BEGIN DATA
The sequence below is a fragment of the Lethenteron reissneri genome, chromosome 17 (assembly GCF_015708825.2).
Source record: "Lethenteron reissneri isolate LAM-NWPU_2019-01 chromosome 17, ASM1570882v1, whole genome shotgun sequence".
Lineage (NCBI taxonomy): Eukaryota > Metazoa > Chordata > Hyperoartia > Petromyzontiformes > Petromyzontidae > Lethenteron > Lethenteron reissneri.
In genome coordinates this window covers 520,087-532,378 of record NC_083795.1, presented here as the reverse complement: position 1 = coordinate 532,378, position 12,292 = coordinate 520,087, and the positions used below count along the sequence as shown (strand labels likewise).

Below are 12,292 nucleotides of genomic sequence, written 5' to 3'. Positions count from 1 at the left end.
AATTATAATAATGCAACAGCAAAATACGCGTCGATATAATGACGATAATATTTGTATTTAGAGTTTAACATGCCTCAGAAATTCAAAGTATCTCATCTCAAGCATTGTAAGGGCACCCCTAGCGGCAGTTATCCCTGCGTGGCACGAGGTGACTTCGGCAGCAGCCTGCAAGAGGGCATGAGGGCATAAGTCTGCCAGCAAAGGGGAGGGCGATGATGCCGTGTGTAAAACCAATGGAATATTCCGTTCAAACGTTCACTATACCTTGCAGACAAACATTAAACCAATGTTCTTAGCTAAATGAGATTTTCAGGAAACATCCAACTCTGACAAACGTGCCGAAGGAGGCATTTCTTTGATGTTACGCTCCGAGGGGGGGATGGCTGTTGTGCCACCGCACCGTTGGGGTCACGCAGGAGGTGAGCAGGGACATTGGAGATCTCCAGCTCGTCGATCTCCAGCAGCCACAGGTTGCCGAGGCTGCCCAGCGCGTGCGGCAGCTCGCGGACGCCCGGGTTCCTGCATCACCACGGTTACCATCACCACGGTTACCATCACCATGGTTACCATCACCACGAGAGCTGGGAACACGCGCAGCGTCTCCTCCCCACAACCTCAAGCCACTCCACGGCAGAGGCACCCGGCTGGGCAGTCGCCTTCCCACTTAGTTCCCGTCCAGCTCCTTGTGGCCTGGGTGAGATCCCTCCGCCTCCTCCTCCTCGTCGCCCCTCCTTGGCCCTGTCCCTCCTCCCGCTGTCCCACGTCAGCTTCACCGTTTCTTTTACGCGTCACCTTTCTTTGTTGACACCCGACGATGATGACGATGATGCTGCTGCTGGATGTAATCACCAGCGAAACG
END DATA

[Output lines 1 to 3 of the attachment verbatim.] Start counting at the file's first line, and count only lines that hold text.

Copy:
The sequence below is a fragment of the Lethenteron reissneri genome, chromosome 17 (assembly GCF_015708825.2).
Source record: "Lethenteron reissneri isolate LAM-NWPU_2019-01 chromosome 17, ASM1570882v1, whole genome shotgun sequence".
Lineage (NCBI taxonomy): Eukaryota > Metazoa > Chordata > Hyperoartia > Petromyzontiformes > Petromyzontidae > Lethenteron > Lethenteron reissneri.